Friday, October 12, 2012

FESTIVAL COUNTDOWN: Making the most of rehearsals

A guest blog entry from Itamar Moses, one of the writers of Nobody Loves You, about the secret blessings of only have 25 hours to put together your show for the Festival

There's a possibly apocryphal story that I'm too lazy to verify right now about a Russian director who was asked how long he wanted to rehearse a production of Chekhov. He said, "Two years." When he was told that that was impossible he said, "In that case, two days."

Actors will often tell you that their best performance in rehearsal is at the first read-through and that they spend the remainder of the rehearsal process gradually working their way back there, hopefully arriving by opening night.

All this came to mind when I sat down to write a blog post on the subject of presenting a musical with only a few days to rehearse, which is what you have to do when your lucky enough to have your musical in NAMT. Because having only twenty-some-odd hours of rehearsal is, in a way, not as big a burden as one might imagine. There's a spontaneity, an instinctive tendency towards surprising and daring choices, to which performers often have access early in a process that actually becomes more difficult (for a while) as those initial impulses are gradually complicated by the questions and alternatives that inevitably arise when you start to live with material for weeks or months instead of days. And while all of that exploration leads (ideally) to deeper and more nuanced performances on the other side, there's a long slog through the desert of murky confusion in between in the midst of which it's probably best not to make an audience sit through what you've got. That's why the (possibly fictional) Russian director's second choice after having all the time in the world was to have almost no time at all.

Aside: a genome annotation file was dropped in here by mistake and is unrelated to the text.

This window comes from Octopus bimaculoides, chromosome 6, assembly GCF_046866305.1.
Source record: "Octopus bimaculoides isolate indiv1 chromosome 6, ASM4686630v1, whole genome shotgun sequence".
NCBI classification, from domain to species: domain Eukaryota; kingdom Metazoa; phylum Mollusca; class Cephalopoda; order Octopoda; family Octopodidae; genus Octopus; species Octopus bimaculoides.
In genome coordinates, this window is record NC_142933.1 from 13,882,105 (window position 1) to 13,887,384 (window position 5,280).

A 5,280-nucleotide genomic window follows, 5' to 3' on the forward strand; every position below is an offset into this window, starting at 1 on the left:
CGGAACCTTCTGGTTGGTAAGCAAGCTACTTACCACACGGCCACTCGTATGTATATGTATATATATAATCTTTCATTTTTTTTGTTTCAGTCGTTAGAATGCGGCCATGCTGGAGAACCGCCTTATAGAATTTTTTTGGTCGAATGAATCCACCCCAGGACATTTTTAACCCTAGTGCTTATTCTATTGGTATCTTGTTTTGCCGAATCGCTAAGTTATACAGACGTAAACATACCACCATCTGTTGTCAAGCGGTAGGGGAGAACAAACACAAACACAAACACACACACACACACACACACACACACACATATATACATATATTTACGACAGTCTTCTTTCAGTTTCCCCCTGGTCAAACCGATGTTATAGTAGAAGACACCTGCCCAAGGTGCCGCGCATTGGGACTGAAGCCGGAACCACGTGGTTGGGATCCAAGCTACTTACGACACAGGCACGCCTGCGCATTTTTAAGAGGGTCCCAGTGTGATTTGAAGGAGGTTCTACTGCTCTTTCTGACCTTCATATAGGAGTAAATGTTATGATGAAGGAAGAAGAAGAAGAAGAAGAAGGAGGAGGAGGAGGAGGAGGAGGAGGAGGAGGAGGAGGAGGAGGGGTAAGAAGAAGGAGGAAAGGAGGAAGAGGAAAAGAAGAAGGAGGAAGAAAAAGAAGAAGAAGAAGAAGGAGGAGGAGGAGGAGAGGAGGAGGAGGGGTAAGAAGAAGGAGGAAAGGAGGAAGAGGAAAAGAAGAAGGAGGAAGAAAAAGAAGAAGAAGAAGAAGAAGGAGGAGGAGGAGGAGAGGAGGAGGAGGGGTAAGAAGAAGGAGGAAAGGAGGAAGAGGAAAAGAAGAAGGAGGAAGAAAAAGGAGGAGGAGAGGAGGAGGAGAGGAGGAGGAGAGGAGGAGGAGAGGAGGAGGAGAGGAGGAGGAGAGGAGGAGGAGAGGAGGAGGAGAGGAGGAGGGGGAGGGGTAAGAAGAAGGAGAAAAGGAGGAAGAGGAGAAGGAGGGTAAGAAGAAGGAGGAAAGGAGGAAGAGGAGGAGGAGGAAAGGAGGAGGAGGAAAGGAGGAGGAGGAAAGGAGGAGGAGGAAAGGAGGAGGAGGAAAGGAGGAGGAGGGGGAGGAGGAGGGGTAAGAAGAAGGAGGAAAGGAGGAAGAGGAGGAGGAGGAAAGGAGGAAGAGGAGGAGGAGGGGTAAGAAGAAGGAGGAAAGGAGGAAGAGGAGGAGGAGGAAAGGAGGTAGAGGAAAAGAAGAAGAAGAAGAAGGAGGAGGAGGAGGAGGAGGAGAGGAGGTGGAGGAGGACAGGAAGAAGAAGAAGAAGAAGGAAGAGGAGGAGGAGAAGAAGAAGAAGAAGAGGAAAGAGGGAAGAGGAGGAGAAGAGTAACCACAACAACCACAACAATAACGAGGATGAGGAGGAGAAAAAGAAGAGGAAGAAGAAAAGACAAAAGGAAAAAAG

All of which is to say that there's something clarifying, simplifying, even useful, about having just enough time

Wednesday, October 10, 2012


A guest entry from Valerie Vigoda, Lyricist of Sleeping Beauty Wakes, about final preparations for the Festival.  

Okay, technically it's one day away - but that's because the whole process of NAMT is such a whirlwind; time seems to go faster than usual, and it feels like we have just started rehearsal.
We've got one more two-hour runthrough-plus-notes session today, with the full cast + Brad Haak on piano + our wonderful Gene Lewin on drums  - and then that's it! Performance Thursday morning (we kick off the festival at 10:30 AM)...and after yesterday's terrific rehearsal, I feel really good about the whole thing. I can't wait!

Gene, Brad, Nicholas, Olli, Mary Jo
and Katrina at sound check,
photo by Vigoda for NAMT
These actors, some of whom came in at the very, very last minute (for instance, Christy Altomare, who is starring as “Rose”, came in to save our butts two days AFTER rehearsals had begun!) - they are ALL AMAZING and doing something truly heroic, which is learning these roles in 25 hours of rehearsal - actually even less, in most cases -and then portraying them as if they'd been in production for months. 

Yesterday felt like a turning point - where the nervousness seemed to vanish and the whole cast started relishing and enjoying what they were doing, really sinking in to their parts...and the energy in the room truly started to pop. Brad the music director smiled more and more, and so did Marcy the stage manager. Always a good sign.

There are some pretty tricky close harmonies for our four patients - and I've never seen singers learn their parts so fast and so accurately. There's a wall of energized, perfectly in tune,

Tuesday, October 9, 2012

FESTIVAL COUNTDOWN: On The Road To NAMT Fest-- 3 Writers talk about the NAMT experience

"On The Road To NAMT" will be a special sub-series of the Festival Countdown featuring blogs from Tom Mizer (Book & Lyrics of TRIANGLE) that will also be featured as part of his blog The Broadway Blog.  This is Tom's second entry in the series. 

William Ryall, Robin de Jesus, Sarah Stiles, Damon Daunno, Nancy Opel & Nicolette Hart rehearsing "Bleeding Love". Photo by Jason Schafer.
Writing musicals can be a lonely business. Most of the time it’s just you and a collaborator in a room together. So when I was presented with the chance to talk with a few of my fellow writers presenting shows at NAMT this year, I jumped at the chance. If nothing else, it would be like group therapy. But rhymed.